Peruvian Food

You can eat pizza in Cusco but why would you?  Neverthless, many people must since the places are everywhere – lcd dining.  The local speciality is cuy (click on the link if you do not know what it is.  But do not tell my children what Daddy has been eating!)  Roasted cuy is an old tradition – recall the discussion of syncretism and subterfuge and check out this Cusconian painting of the last supper (scroll down to the third picture for a good view.)

You can get western cuy in town but I wanted the real thing so I asked the hotel guide where the locals go.  After some argument (si, si, yo no quiero cuy touristico, yo quiero muy bien cuy tipico) she relented and got me a taxi for the next day.

We traveled well out of Cusco, past the shanty towns and out into the countryside where cows roam next to the highway and the occasional llama can be seen on the mountains.  After about 40 minutes we arrived at a downtrodden pueblo.  I thought this was it but we then headed out on a dirt road finally pulling into an alley/driveway behind a house.  Just like in the movies a fat goose and a skinny dog (you work it out!) moved slowly out of the way as we pulled up to a terrace behind the house. The restaurant, if you can call it that, wasn’t much to look at but opposite were the mountains.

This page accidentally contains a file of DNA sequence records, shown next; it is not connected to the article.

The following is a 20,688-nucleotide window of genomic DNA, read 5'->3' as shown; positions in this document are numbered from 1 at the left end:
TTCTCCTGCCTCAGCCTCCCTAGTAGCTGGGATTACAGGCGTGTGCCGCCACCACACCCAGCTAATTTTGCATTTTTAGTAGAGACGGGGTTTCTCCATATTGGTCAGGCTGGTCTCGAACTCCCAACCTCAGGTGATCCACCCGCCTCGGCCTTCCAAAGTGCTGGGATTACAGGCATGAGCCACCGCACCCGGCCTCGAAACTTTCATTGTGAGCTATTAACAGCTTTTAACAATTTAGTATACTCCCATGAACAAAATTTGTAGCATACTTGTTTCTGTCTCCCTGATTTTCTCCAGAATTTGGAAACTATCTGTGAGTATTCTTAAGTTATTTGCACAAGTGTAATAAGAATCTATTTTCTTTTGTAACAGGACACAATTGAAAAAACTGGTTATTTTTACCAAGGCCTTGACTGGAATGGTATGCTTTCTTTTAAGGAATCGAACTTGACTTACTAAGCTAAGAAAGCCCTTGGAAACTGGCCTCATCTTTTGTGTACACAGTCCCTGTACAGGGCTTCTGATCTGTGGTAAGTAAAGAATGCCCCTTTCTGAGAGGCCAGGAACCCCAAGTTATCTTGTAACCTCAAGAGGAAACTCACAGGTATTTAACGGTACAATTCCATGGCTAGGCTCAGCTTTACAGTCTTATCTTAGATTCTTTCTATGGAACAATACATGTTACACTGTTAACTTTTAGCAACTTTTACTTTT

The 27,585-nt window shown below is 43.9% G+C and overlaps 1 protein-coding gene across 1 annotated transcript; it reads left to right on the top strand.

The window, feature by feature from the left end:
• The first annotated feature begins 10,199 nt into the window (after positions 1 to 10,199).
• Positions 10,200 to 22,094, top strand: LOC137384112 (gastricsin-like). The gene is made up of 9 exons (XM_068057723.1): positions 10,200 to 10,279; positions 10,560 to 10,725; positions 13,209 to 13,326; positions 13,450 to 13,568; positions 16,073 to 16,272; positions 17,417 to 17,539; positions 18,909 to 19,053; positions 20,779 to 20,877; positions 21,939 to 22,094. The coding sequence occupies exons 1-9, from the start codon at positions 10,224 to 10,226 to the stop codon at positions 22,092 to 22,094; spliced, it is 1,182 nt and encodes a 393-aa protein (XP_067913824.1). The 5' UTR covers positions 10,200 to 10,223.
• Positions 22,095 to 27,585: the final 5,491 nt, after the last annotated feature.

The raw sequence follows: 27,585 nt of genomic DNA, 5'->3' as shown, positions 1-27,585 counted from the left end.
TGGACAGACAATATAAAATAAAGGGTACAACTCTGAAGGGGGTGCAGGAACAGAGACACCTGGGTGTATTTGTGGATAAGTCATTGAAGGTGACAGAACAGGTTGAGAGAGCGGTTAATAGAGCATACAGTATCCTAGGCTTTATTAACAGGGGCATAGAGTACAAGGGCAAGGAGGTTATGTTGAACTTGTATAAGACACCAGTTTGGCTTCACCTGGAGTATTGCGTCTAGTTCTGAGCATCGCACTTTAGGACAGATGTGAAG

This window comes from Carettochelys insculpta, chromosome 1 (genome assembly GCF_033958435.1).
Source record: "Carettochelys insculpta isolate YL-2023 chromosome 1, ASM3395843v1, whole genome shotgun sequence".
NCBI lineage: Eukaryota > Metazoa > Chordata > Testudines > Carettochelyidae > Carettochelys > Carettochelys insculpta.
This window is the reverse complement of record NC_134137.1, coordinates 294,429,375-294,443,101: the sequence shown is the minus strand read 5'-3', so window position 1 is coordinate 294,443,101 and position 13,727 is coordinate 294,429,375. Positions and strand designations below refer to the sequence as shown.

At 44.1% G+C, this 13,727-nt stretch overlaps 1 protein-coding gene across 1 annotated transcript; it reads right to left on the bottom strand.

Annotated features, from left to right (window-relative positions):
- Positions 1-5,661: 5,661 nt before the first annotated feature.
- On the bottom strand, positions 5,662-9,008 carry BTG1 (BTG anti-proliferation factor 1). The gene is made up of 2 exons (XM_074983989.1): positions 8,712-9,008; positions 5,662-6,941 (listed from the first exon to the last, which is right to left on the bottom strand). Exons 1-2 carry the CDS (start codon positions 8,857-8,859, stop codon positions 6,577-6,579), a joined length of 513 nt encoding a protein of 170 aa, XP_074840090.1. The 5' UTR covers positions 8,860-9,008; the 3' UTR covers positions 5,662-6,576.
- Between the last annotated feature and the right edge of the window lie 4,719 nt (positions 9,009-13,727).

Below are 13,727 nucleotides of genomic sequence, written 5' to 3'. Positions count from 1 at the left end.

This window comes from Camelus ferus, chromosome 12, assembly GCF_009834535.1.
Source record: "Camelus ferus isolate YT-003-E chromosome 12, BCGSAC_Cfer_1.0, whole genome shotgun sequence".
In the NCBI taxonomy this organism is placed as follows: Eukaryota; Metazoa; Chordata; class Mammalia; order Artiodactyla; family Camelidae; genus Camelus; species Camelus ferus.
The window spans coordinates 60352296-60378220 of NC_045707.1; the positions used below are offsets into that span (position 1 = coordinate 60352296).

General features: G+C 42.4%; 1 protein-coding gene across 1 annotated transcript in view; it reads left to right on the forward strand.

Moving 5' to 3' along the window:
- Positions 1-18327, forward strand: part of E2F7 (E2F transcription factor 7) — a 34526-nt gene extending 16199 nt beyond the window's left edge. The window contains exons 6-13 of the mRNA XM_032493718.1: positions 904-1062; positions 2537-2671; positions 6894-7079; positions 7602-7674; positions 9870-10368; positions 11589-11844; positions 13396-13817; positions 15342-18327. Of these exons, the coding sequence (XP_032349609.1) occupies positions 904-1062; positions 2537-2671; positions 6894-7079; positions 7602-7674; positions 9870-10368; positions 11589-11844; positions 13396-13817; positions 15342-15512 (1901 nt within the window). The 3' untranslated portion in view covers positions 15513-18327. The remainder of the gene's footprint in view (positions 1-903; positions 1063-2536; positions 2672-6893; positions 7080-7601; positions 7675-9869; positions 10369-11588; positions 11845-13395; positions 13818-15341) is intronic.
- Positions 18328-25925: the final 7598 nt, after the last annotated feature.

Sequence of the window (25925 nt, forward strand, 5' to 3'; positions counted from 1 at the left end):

Two Andean mamas right out of the tourist book seated us and began to stoke a large earthenware stove with wood.  The cuy was roasted and served with excellent Andean potatoes as well as macaroni and cheese (!).   

The cuy: good.  The view: great.  The experience: priceless.


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